Bruce J. Clemenger is president of
The Evangelical Fellowship of Canada.
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The judge also said government
or quasi-government bodies such as
law societies cannot coerce private
institutions to conform to the beliefs of others about sexuality and
marriage. He said the Canadian
Charter of Rights and Freedoms
cannot be used as a “tool in the hands
of the state to enforce moral conformity with approved values.” It is
not the role of the government, he
said, “to create a moral melting pot.”
This court decision affirms that
at the heart of a secular society is
the freedom of religious communities to exist and flourish, to
self-define their own character and
ethos. Doing so is a form of religious expression.
This principle of respect for re-
ligious communities is echoed in
the Supreme Court of Canada’s
recent Loyola decision that found
it was wrong for Quebec to require
a Catholic high school to teach
parts of Quebec’s curriculum on
religion and ethics from a secular
The Court said a secular state
“does not – and cannot – interfere
with the beliefs or practices of a
religious group unless they con-
flict with or harm overriding
public interests.” The majority also
said: “A secular state respects reli-
gious differences … does not seek
to extinguish them” and “affirms
and recognizes the religious free-
dom of individuals and their
A secular society, the way the
courts are interpreting it, respects
and accommodates religious differ-
ences. In this understanding, being
secular means being nonsectarian.
It is a way of managing religious
diversity while being guided by
public principles that all can affirm
from their respective set of beliefs.
Government bodies violate their
mandate when they require reli-
gious communities to be them-
selves secular and adopt secular
values. In the cases of TWU and
Loyola, the court found govern-
ment bodies were imposing secu-
larism on Christian institutions.
The EFC intervened in both
these cases, and going forward it
will be important for groups to
continue to be active in the courts
and promote religious freedom,
especially as our society becomes
increasingly secular. In the mean-
time, the recognition of the im-
portant role religious communities
play in the lives of people of faith
is good news. /FT
Larry Wilson says the EFC gives
Christian communities and
individuals opportunity to make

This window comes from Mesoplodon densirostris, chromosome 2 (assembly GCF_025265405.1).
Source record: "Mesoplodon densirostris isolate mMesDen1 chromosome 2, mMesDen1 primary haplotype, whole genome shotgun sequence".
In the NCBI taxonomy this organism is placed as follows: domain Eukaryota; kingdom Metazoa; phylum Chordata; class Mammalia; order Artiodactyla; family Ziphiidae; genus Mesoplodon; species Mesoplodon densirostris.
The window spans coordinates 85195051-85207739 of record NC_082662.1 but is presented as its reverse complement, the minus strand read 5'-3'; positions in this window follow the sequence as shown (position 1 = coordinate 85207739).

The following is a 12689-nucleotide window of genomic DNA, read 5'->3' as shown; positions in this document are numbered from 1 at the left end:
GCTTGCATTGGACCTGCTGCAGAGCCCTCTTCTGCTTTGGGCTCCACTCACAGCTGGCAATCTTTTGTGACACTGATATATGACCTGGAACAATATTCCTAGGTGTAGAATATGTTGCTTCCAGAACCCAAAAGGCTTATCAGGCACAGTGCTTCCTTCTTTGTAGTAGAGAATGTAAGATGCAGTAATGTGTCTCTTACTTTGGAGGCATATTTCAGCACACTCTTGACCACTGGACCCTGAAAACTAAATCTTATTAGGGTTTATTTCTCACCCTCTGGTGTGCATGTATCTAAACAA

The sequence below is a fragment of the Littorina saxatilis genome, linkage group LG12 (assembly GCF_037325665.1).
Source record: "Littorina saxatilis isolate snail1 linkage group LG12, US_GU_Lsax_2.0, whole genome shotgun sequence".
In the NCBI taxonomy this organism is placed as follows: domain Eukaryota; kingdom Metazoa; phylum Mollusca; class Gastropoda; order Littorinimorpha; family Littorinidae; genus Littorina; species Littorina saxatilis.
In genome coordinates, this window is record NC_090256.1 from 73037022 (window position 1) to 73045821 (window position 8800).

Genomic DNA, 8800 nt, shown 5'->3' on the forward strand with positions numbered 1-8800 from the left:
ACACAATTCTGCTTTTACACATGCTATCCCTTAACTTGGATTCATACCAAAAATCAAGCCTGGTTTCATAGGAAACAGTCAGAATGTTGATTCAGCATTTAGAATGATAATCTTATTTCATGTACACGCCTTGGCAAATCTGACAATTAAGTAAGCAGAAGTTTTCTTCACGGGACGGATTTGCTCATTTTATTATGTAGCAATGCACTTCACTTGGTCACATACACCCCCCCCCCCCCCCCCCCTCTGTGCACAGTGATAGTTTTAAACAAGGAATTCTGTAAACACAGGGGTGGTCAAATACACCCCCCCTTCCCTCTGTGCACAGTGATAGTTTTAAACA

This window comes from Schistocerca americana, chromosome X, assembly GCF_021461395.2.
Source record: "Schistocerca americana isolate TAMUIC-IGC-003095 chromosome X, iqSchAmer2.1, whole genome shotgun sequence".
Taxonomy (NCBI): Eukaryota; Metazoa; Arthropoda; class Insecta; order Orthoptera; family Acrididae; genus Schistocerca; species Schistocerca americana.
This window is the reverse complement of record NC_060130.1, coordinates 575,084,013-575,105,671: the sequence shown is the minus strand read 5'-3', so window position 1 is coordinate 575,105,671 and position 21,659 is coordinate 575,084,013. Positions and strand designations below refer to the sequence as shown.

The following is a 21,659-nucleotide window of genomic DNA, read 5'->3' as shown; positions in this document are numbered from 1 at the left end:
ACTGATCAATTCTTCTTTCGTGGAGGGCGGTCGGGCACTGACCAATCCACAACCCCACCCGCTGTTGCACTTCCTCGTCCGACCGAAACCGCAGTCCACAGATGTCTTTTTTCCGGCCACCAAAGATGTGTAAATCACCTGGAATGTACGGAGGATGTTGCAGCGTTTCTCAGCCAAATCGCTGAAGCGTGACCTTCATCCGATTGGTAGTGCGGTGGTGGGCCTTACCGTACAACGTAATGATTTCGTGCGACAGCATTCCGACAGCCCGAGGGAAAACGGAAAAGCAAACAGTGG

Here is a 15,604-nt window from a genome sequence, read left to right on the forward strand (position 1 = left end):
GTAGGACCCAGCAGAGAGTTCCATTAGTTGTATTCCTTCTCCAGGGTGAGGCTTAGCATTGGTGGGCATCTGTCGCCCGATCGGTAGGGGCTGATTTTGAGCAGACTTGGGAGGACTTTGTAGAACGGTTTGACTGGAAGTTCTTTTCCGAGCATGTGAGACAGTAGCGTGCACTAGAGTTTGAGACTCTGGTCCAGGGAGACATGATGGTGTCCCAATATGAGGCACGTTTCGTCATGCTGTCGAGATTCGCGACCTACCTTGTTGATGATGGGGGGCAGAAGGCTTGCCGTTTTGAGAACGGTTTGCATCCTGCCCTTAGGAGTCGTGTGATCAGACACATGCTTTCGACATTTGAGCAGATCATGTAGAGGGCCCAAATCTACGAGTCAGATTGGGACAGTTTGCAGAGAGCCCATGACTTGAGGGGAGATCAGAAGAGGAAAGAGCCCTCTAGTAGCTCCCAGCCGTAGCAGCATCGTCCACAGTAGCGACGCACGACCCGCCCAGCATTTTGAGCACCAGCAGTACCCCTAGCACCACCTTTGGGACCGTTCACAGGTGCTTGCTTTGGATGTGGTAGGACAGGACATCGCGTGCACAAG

their concerns and voices known.
Over the past few issues, Faith
Today has been introducing
members of the board of directors
of our publisher, The Evangelical
Fellowship of Canada (listed
at www.theEFC.ca/board). We
continue with Larry Wilson,
director of First Nations Alliance
Churches in Canada, a network of
Aboriginal churches associated with
the Christian & Missionary Alliance.
FT: What made you want to sit
on the EFC board?
LW: I was invited to do so and
felt that it would be a great
opportunity to serve God and the
evangelical community at large
by participating in a leadership
role. Also, as an Aboriginal, I
feel First Nations people need
to engage at the leadership
level so our voice can be heard.
Non-Aboriginal people need to
hear our perspective on things,
and need to be encouraged and
challenged by our values.
FT: What’s the most important
thing the EFC is doing these days,
in your opinion?
LW: The EFC’s very existence
has a powerful impact on our
nation and the world. The EFC
gives Christian communities and
individuals opportunity to make
their concerns and voices known
in places where they cannot go.
FT: What’s the biggest challenge
facing Canada right now?
LW: The decline of Judeo-Christian
values caused by greed,
selfishness, and a growing
ignorance and rejection of biblical
truth. Multiculturalism not only
brings people together, but
creates a broader spectrum of
beliefs that are not biblical.
FT: Thank you, Larry. May God
bless you and your ministry. /FT
Meet the EFC Board: Larry Wilson Webinar series launches EFC webinars are short midday
meetings that anyone can connect
to via computer, telephone or
mobile device. Learn about crucial
issues in a short interview with
an expert, then contribute to a
live question-and-answer session.
The EFC’s April webinar featured
EFC President Bruce J. Clemenger
discussing the topic of euthanasia.
National Forum for Leaders in
Christian Higher Education,
May 25–27, Winnipeg
Ontario Prayer Breakfast,
June 3, Toronto
Christian Medical and Dental
Society National Conference,
June 11–14, Calgary
Write Canada, June 11–13, Toronto
In the cases
of TWU and